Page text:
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I am trying to format a number input by the user into currency using javascript. This works fine on <input type="text" />. However, on <input type="number" /> I cannot seem to be able to set the value to anything that contains non-numeric values. The following fiddle shows my problem


Is there anyway for me to set the value to something like $125.00?

I want to use <input type="number" /> so mobile devices know to bring up a keyboard for number input.

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Can't you just display the $ in front of the control? Or do you want to give the users control over which currency they want to enter? In the latter case, I'm afraid only type="text" qualifies. –  Mr Lister Feb 1 '13 at 16:41
@MrLister that is a really good point. That is probably what I'll end up doing. –  Danny Feb 1 '13 at 16:49

6 Answers 6

Add step="0.01" to the <input type="number" /> parameters:

<input type="number" min="0.01" step="0.01" max="2500" value="25.67" />

Demo: http://jsfiddle.net/2wEe6/73/

But the Dollar sign must stay outside the textbox... every non-numeric or separator charachter will be cropped automatically.

Otherwise you could use a classic textbox, like described here.

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It seems that you'll need two fields, a choice list for the currency and a number field for the value.

A common technique in such case is to use a div or span for the display (form fields offscreen), and on click switch to the form elements for editing.

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This is a much better choice than letting the users type the currency. –  Mr Lister Feb 1 '13 at 16:56
Sorry, but the jQuery example given here and CurrencyTextBox in Dojo give much more user-friendly methods of managing input and validation than two fields. Except on mobile, because you have to use a text keyboard. The ultimate irony is on my iPad, type="number" includes my locale's currency symbol, £. HTML really needs to catch up and provide something that switches to appropriate keyboard for currency. –  Paul Stephen Withers Jun 25 '14 at 15:49
up vote 2 down vote accepted

In the end I made a jQuery plugin that will format the <input type="number" /> appropriately for me. I also noticed on some mobile devices the min and max attributes don't actually prevent you from entering lower or higher numbers than specified, so the plugin will account for that too. Below is the code and an example:

        <script src="http://code.jquery.com/jquery-1.9.1.min.js"></script>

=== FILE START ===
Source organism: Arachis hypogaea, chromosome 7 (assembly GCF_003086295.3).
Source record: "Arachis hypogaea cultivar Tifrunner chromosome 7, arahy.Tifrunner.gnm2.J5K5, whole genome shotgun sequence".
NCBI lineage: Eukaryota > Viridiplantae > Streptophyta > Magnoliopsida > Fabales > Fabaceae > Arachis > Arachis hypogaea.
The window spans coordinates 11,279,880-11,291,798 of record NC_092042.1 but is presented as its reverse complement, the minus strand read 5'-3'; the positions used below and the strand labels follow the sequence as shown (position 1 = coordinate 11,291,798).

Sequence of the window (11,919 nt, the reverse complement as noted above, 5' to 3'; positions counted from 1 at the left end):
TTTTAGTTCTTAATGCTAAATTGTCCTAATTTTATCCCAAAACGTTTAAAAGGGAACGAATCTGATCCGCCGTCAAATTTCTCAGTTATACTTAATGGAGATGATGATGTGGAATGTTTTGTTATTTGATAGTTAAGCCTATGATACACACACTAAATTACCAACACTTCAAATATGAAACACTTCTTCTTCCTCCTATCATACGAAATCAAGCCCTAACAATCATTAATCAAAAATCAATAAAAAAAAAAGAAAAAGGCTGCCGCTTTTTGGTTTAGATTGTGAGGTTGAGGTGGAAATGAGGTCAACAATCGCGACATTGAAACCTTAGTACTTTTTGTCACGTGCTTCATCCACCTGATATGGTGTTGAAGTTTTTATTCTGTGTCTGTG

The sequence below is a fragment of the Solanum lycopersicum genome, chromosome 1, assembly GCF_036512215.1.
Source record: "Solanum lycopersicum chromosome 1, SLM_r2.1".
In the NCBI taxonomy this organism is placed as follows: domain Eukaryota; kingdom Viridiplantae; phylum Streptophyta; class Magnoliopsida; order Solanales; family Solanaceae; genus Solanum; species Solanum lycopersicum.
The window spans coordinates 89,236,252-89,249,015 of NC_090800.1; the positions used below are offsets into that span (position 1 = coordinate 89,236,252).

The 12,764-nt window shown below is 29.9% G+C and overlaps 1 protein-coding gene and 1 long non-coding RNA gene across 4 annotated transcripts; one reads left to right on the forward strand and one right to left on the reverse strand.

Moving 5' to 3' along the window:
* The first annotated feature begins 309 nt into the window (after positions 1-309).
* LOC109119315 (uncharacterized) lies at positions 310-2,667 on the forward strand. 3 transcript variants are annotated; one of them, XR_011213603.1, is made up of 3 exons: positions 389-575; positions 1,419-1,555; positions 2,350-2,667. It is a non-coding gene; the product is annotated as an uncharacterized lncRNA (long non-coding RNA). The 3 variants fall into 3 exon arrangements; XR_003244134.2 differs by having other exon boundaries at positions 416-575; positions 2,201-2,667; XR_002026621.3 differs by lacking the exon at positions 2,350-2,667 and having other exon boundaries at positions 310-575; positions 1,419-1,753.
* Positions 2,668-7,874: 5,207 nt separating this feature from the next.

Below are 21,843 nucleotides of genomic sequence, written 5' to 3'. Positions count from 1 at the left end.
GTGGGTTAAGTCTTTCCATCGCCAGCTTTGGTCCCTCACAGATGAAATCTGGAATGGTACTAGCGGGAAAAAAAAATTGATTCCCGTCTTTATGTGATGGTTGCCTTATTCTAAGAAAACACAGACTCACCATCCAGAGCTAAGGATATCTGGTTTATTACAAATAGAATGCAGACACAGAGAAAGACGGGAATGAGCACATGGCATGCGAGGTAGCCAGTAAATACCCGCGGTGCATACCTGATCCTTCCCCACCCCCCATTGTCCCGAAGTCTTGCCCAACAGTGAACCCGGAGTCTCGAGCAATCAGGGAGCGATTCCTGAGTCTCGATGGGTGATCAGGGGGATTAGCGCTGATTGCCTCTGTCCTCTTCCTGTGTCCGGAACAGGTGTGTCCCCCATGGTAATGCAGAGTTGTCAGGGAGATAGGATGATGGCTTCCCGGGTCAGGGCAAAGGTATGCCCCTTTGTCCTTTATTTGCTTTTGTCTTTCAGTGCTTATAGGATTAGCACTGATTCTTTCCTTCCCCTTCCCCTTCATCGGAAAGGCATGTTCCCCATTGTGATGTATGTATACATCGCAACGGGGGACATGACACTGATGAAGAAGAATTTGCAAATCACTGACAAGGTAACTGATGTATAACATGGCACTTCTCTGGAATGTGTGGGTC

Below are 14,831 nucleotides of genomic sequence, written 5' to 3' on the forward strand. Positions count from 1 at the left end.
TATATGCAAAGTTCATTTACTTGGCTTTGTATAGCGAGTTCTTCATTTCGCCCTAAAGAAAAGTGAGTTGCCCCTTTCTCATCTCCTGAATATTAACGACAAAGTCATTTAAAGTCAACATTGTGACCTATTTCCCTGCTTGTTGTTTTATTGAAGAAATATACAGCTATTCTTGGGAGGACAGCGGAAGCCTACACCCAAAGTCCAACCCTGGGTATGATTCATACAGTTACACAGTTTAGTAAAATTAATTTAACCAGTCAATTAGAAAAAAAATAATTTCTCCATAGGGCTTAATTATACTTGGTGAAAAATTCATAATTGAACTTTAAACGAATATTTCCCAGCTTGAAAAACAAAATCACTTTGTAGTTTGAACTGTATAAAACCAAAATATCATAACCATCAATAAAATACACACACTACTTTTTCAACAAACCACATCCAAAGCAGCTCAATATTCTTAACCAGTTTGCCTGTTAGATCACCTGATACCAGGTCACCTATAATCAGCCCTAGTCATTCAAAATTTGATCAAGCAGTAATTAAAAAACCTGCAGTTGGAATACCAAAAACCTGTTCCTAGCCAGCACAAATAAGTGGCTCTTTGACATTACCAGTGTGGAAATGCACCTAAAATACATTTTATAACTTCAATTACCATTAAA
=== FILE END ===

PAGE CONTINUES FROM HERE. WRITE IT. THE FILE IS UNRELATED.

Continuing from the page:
(function($) {
        $.fn.currencyInput = function() {
              this.each(function() {
                 var wrapper = $("<div class='currency-input' />");
                 $(this).before("<span class='currency-symbol'>$</span>");
                 $(this).change(function() {
                    var min = parseFloat($(this).attr("min"));
                    var max = parseFloat($(this).attr("max"));
                    var value = this.valueAsNumber;
                    if(value < min)
                        value = min;
                    else if(value > max)
                        value = max;

        $(document).ready(function() {
        .currency {

        .currency-symbol {
            padding: 3px 5px;
        <input type="number" class="currency" min="0.01" max="2500.00" value="25.00" />


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As the type suggests you can only enter numbers into the input


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You guys are completely right numbers can only go in the numeric field. I use the exact same thing as already listed with a bit of css styling on a span tag:

<span>$</span><input type="number" min="0.01" step="0.01" max="2500" value="25.67">

Then add a bit of styling magic:

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This is nice and clean. the only problem is that clicking the currency symbol does not focus the input. –  Mark W Jun 12 at 16:56

The browser only allows numerical inputs when the type is set to "number". Details here.

You can use the type="text" and filter out any other than numerical input using JavaScript like descripted here

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